At the start of the administration as indicated in Fig. 1, the intravenous fluid will partially fill container A, for example, to the level indicated by the dotted line 23, thereby leaving an air space 24 above the liquid. With "ice the container supported in a mouth-downward position as shown, the air space 24, of course, will be at the top and the intravenous fluid will be in direct communication with fluid outlet 17. In order to prevent a vacuum from building up in air space 24 and thus stopping the outflow of liquid through opening 17, it is necessary to provide an air inlet opening, such as opening 16. If desired, a glass tube can be extended from opening 16 to a point Within the air space above the liquid level when the container is inverted. Instead of this conventional air tube,

there can also be provided an air inlet tube of the type which is illustrated herein.

In the illustration given, air inlet tube 25 is shown with its inner end portion inserted into opening 16. Air, inlet tube 25 functions to admit bubbles of air to container A at a controlled rate, while at the same time preventing the escape of liquid through the air inlet tube.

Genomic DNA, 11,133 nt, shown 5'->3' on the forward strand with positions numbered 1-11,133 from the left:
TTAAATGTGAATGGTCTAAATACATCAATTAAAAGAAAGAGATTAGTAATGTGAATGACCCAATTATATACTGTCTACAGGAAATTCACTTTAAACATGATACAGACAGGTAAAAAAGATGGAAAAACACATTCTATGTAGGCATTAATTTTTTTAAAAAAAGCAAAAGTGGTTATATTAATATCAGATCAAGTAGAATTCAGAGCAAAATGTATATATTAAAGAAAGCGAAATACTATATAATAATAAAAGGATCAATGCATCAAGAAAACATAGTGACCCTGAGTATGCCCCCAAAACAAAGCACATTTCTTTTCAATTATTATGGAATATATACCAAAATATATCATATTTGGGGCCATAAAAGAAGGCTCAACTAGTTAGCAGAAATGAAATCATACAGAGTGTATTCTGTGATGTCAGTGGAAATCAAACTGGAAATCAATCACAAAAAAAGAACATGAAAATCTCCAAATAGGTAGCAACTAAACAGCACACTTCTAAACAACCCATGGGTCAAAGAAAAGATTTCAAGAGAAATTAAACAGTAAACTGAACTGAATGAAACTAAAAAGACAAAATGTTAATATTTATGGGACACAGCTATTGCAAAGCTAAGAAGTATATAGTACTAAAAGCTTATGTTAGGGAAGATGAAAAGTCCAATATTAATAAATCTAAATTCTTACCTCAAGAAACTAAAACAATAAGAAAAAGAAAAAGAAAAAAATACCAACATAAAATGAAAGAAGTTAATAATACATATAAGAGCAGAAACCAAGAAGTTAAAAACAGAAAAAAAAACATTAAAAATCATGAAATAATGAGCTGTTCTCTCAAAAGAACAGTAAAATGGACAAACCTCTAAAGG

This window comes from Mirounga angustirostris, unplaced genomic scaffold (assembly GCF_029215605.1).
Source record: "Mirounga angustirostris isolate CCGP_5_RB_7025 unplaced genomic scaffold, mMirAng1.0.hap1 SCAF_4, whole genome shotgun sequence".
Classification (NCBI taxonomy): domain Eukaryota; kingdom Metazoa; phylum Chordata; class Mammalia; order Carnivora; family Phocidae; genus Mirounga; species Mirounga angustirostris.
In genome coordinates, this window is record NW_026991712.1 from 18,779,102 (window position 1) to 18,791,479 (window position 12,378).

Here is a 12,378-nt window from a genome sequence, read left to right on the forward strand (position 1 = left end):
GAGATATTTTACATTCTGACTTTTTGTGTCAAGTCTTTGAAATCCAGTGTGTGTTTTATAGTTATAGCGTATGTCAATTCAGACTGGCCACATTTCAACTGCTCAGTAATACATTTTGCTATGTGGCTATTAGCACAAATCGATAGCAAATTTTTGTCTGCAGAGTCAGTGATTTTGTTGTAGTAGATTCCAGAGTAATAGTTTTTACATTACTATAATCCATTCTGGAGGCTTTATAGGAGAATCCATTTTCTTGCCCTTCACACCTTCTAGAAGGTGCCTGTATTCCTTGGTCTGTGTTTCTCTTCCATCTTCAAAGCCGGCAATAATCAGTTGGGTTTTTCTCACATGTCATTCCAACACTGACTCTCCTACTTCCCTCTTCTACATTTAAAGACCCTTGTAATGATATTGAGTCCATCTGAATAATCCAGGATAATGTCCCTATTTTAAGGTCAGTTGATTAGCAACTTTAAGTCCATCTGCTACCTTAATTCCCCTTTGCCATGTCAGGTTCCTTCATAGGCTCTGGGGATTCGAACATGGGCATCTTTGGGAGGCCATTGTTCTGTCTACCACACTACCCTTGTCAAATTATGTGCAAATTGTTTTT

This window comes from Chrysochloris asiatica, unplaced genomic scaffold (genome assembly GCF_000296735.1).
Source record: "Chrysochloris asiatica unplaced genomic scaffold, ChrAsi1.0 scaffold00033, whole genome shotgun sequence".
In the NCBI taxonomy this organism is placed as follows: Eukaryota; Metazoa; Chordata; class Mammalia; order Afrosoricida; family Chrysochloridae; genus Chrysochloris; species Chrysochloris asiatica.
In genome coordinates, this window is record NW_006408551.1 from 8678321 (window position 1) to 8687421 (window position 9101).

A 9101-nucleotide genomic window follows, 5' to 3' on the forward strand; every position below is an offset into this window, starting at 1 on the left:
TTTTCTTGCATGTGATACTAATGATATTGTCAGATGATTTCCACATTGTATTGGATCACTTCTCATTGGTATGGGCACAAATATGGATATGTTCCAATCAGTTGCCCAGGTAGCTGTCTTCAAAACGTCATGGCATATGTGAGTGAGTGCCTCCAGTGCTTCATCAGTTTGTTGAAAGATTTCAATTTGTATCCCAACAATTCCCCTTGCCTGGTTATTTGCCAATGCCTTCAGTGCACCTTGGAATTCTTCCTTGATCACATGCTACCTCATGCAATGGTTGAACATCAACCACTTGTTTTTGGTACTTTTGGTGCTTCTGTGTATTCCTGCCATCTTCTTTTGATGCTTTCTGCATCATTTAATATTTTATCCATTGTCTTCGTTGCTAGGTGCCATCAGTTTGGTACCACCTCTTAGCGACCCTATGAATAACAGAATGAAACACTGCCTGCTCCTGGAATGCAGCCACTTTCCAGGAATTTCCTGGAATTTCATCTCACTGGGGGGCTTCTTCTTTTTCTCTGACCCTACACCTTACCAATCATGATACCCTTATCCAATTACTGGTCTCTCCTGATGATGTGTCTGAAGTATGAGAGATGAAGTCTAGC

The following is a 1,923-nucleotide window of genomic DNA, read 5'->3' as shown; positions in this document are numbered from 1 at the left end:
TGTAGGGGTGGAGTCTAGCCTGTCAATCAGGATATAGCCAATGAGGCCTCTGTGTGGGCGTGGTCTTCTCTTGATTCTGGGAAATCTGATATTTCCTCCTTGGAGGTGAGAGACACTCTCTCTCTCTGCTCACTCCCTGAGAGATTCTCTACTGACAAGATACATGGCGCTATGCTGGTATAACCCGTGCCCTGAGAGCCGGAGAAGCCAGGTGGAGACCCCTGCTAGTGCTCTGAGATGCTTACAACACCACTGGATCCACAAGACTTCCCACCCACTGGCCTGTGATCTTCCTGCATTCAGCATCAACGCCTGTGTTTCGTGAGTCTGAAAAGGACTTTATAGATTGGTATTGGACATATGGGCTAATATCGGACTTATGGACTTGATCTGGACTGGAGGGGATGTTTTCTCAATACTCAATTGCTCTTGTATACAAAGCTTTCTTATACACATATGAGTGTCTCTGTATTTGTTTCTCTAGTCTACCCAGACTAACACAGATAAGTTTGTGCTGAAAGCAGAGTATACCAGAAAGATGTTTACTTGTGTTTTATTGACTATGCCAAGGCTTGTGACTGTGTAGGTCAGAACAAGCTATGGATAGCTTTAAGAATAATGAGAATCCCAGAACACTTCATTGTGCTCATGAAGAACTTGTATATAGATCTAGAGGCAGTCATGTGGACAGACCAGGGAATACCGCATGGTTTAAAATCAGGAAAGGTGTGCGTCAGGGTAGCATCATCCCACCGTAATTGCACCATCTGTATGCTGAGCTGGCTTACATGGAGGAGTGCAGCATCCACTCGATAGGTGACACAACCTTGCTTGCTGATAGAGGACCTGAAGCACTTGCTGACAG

In the illustration given, air inlet tube 25, as seen more clearly in Fig. 2, provides an air inlet passage ex-. tending through the body thereof consisting of an outer chamber 25a containing a body 31 and communicating with a restricted passage portion 25b. inwardly. beyond restricted portion 25b there is provided a chamber 25c. it is inherent in the operation of this structure that air will pass inwardly through chamber 25 and then through restricted portion 25b to collect in chamber 250. Discrete bubbles of air, as indicated in Fig. 1, will then be released from air collection chamber 250 at a rate directly proportlonal to the fluid outflow rate. The restriction 25b permits air to move in through the air inlet passage while at the same time preventing liquid from moving outwardly through the passage.